Despite the fact that so many of them hate everything I stand for, I have always had a certain fondness for people who want to change the world. A lot of the time, they’re driven by high-minded ideals and a belief that a single person can make a difference. They step up and ignore all the naysaying thrown their way and push through, trying to make this world better.
That doesn’t mean some of their ideas aren’t bogus, though.
Take the “new” metal called Humanium. I call it “new” rather than new because the metal isn’t some new alloy created by metallurgists. No, it’s a metal made from melting down guns.
What if every time the police confiscated guns, those weapons were melted down and remade into something that benefited the people and communities who had been hurt by gun violence? That’s the premise of The Humanium Metal Initiative, a pro bono campaign from Stockholm creative agencies Great Works and Akestam Holst, which devised a business development strategy to brand melted down guns as a new precious metal. The project, which is now making metal from guns in central America, is the winner of the advertising category of Fast Company‘s 2018 World Changing Ideas Awards.
The ad for the program shows a new assembly line in progress: You see government authorities collecting guns and sending them to a foundry where they’re deconstructed and melted into steel bars stamped with an invented periodic symbol that reads “Hu” for Humanium. The goal is to show how Humanium is “the world’s most valuable metal,” says Johan Pihl, a creative director at Great Works. “That is based on the metal’s capacity to help heal the wounds from illegal firearms in developing countries.”
It sounds awesome. However, it’s based on a faulty premise.
The whole premise is based on the idea that guns are the problem. They’re not. Not in any way, shape, or form. The problem is bad people who are far too willing to use violence against their fellow man. It’s a mental thing, a human thing. It’s not a gun thing.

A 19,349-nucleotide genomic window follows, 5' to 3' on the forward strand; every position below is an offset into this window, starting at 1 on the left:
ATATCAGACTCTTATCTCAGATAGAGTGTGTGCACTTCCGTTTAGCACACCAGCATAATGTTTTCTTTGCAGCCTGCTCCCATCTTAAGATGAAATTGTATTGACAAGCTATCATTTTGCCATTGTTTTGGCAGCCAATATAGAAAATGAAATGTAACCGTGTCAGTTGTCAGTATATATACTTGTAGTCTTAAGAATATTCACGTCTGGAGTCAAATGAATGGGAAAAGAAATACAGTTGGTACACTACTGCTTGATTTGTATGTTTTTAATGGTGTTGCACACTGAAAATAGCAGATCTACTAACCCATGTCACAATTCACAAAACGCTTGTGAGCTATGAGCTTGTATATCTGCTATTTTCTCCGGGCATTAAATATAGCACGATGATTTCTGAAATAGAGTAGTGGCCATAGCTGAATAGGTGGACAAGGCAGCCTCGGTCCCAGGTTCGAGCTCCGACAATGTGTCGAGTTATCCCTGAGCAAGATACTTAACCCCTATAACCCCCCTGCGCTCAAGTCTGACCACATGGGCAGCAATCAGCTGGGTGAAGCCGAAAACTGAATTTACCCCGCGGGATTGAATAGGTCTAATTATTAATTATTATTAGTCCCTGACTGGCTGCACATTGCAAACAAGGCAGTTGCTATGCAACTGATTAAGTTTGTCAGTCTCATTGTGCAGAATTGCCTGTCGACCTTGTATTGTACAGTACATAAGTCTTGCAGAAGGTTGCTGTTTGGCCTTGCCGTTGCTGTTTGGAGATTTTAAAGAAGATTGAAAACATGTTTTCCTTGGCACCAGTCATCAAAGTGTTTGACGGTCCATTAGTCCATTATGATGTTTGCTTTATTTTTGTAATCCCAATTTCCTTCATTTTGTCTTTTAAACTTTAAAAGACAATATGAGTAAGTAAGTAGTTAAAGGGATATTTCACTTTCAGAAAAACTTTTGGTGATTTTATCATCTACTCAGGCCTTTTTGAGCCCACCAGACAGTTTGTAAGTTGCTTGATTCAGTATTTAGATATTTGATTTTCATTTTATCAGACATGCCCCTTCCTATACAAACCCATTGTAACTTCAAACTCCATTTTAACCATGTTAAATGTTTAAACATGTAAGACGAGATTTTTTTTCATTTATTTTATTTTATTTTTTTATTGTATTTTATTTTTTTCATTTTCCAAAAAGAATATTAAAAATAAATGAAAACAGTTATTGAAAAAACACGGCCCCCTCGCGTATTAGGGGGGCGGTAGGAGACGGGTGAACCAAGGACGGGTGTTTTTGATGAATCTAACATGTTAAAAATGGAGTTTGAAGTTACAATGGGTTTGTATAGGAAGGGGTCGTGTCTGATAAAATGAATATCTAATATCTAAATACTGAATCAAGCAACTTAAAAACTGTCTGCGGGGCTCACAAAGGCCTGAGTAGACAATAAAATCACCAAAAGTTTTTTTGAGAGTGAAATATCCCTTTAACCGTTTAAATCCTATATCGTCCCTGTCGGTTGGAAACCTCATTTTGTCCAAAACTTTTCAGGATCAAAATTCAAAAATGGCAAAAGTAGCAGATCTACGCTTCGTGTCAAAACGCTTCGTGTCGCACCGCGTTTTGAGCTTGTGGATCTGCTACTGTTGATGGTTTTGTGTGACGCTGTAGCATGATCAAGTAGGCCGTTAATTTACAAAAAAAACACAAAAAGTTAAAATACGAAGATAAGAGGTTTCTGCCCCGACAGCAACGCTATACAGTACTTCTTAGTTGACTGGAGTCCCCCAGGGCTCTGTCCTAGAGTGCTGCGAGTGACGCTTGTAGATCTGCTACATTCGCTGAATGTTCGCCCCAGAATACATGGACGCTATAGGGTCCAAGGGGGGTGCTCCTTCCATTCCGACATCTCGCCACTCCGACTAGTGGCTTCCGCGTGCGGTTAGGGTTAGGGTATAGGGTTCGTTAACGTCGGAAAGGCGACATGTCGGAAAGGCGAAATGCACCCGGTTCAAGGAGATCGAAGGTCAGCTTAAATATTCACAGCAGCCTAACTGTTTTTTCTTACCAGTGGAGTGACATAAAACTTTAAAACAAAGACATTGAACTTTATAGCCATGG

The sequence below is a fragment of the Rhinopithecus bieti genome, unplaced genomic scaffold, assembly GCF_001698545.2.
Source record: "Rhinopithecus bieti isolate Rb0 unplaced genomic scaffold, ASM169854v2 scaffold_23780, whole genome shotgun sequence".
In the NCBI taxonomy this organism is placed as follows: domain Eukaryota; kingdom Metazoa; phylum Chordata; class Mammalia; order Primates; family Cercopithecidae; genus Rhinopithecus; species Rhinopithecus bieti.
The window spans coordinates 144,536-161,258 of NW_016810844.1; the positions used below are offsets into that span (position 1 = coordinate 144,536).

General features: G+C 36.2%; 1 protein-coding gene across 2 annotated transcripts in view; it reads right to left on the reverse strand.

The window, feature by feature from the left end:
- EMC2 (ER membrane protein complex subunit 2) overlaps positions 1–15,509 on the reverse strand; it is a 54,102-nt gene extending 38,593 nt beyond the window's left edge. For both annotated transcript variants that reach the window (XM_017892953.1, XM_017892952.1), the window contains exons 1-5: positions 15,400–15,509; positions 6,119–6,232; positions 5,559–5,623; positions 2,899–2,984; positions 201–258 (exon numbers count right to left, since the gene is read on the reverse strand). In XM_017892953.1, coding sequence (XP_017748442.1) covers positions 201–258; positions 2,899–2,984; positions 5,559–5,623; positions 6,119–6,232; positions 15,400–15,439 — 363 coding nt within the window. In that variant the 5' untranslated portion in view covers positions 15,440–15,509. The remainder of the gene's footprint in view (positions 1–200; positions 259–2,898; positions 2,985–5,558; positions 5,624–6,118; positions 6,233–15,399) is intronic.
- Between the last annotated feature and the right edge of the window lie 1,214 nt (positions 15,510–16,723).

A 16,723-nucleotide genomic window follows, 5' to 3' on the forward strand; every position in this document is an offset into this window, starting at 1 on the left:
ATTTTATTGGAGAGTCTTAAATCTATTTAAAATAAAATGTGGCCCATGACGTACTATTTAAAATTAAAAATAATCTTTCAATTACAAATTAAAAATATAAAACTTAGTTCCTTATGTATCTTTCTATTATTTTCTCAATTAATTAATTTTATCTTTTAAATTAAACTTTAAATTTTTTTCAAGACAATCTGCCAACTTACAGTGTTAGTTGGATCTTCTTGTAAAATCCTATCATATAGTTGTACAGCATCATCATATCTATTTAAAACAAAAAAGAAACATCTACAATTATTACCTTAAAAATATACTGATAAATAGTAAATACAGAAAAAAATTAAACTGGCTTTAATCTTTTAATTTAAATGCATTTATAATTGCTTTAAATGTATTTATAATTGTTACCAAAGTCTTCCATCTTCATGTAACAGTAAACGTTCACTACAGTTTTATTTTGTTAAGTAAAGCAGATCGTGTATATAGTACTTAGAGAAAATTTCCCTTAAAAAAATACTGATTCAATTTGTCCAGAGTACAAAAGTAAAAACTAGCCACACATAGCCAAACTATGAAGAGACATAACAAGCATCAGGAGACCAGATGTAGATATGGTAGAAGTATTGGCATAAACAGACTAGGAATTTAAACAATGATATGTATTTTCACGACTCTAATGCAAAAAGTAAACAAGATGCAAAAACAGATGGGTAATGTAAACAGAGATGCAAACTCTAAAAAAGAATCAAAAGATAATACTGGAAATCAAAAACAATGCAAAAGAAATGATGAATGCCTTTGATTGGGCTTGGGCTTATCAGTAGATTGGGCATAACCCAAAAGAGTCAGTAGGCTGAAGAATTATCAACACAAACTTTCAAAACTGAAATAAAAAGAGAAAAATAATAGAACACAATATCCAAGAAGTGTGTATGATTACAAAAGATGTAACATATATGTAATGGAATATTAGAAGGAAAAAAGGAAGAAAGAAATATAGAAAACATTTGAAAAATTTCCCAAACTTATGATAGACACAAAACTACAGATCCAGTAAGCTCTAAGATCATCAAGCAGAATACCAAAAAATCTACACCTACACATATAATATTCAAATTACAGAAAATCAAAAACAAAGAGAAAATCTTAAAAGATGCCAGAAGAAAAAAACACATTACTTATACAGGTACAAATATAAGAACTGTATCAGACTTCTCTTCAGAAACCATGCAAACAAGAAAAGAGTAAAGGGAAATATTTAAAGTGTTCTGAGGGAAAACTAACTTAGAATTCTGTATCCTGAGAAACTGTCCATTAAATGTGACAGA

Take a look at London. They’ve done pretty much everything one can do to wipe out guns on their streets. Meanwhile, not only is gun violence up 42 percent, but the city also has more murders than New York City. While they’ve gotten a lot of guns off the street, crime continues to soar. So now they’re having to take issue with knives.
When you have violent people, you are going to have a problem. It won’t matter that you’ve banned a weapon. Even if you keep those violent people from getting that weapon, you don’t stop the violence itself. Instead, you simply force them to find a new weapon.
In the case of Humanium, the problem is that they’re taking guns and melting them down with the belief that it somehow makes the world a safer place. It doesn’t. At best, this project will simply force the violent individual to use a different weapon.
When someone doesn’t wish to impose his will on another, no weapon is too dangerous. Hand me a nuclear weapon, and any hazard to my fellow man will be from ignorance, not malice. Meanwhile, a violent felon can be dangerous to others with just his fists.
Humanium sounds all great; take the guns and melt them down to make new stuff with it. It sounds almost Utopian.
Yet it won’t actually do anything about violence, evil, or murder. It just lets people pat themselves on the back, pretending they actually accomplished something, even when they didn’t.